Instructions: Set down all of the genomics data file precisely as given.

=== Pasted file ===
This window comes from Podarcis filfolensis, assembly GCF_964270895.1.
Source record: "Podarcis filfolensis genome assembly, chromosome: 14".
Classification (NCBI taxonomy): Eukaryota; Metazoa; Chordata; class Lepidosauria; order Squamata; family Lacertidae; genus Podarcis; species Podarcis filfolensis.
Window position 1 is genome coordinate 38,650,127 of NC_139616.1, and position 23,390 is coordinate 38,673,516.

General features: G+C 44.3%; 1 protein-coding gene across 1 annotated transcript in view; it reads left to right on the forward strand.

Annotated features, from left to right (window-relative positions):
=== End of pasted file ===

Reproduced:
This window comes from Podarcis filfolensis, assembly GCF_964270895.1.
Source record: "Podarcis filfolensis genome assembly, chromosome: 14".
Classification (NCBI taxonomy): Eukaryota; Metazoa; Chordata; class Lepidosauria; order Squamata; family Lacertidae; genus Podarcis; species Podarcis filfolensis.
Window position 1 is genome coordinate 38,650,127 of NC_139616.1, and position 23,390 is coordinate 38,673,516.

General features: G+C 44.3%; 1 protein-coding gene across 1 annotated transcript in view; it reads left to right on the forward strand.

Annotated features, from left to right (window-relative positions):